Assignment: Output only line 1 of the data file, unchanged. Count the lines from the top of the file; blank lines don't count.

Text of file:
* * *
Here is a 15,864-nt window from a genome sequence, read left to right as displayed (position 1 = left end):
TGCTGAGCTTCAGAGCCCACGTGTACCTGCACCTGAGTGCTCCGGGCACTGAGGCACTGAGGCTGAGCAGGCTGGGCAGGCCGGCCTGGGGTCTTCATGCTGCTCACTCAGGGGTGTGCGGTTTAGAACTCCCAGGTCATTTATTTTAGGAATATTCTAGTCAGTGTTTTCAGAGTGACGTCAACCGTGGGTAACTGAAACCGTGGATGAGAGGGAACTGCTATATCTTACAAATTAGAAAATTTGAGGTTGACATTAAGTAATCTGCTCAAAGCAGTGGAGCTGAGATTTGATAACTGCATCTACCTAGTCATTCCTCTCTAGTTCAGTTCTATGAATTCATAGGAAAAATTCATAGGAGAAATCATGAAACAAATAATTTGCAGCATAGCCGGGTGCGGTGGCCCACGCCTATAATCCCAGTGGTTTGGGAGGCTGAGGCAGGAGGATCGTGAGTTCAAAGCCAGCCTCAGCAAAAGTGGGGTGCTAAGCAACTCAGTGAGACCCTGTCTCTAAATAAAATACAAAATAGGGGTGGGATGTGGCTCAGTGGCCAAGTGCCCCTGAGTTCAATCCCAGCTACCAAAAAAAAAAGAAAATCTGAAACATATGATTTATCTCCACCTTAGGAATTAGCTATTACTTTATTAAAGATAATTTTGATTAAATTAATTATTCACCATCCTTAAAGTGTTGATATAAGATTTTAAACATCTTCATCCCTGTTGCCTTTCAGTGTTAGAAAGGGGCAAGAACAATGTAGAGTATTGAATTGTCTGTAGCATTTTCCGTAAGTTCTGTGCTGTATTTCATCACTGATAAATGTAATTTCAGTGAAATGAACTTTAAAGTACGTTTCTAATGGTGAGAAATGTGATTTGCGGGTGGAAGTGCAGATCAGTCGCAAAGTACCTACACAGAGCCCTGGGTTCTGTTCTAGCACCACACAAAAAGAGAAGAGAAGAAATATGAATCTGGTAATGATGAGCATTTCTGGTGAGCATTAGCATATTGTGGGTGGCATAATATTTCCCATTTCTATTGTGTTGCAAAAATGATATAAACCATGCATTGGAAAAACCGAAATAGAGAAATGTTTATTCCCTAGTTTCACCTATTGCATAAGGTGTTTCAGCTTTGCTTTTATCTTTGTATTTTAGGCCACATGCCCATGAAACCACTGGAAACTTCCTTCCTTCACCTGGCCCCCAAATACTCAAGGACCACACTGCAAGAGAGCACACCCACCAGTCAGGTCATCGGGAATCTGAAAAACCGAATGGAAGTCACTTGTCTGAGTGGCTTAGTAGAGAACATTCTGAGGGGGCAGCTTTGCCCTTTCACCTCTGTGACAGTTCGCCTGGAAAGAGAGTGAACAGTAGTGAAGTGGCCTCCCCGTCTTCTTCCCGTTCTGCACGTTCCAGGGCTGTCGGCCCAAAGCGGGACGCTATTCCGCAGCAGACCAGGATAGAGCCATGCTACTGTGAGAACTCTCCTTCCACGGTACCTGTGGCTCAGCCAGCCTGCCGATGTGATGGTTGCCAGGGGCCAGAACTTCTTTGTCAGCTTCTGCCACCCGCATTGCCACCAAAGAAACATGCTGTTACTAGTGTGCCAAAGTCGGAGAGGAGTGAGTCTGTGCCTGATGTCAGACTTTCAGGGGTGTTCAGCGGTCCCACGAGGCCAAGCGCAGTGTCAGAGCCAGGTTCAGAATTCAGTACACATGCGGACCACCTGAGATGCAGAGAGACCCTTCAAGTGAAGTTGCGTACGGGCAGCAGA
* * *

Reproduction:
Here is a 15,864-nt window from a genome sequence, read left to right as displayed (position 1 = left end):